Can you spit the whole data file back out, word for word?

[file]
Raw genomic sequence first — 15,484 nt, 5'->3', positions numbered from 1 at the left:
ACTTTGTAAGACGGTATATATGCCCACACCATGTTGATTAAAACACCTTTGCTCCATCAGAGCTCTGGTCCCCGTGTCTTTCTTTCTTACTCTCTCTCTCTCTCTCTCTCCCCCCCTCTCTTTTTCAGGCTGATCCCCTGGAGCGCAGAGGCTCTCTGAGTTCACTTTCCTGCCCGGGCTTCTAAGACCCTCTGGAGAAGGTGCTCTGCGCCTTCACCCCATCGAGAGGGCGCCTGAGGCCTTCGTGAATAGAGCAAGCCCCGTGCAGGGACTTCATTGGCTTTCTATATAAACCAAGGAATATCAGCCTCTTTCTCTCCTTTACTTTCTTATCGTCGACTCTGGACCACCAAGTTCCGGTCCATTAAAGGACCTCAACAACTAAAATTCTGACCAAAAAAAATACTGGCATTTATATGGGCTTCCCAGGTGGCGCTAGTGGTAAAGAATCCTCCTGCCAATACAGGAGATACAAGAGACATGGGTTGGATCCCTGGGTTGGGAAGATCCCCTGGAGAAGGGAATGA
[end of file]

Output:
Raw genomic sequence first — 15,484 nt, 5'->3', positions numbered from 1 at the left:
ACTTTGTAAGACGGTATATATGCCCACACCATGTTGATTAAAACACCTTTGCTCCATCAGAGCTCTGGTCCCCGTGTCTTTCTTTCTTACTCTCTCTCTCTCTCTCTCTCCCCCCCTCTCTTTTTCAGGCTGATCCCCTGGAGCGCAGAGGCTCTCTGAGTTCACTTTCCTGCCCGGGCTTCTAAGACCCTCTGGAGAAGGTGCTCTGCGCCTTCACCCCATCGAGAGGGCGCCTGAGGCCTTCGTGAATAGAGCAAGCCCCGTGCAGGGACTTCATTGGCTTTCTATATAAACCAAGGAATATCAGCCTCTTTCTCTCCTTTACTTTCTTATCGTCGACTCTGGACCACCAAGTTCCGGTCCATTAAAGGACCTCAACAACTAAAATTCTGACCAAAAAAAATACTGGCATTTATATGGGCTTCCCAGGTGGCGCTAGTGGTAAAGAATCCTCCTGCCAATACAGGAGATACAAGAGACATGGGTTGGATCCCTGGGTTGGGAAGATCCCCTGGAGAAGGGAATGA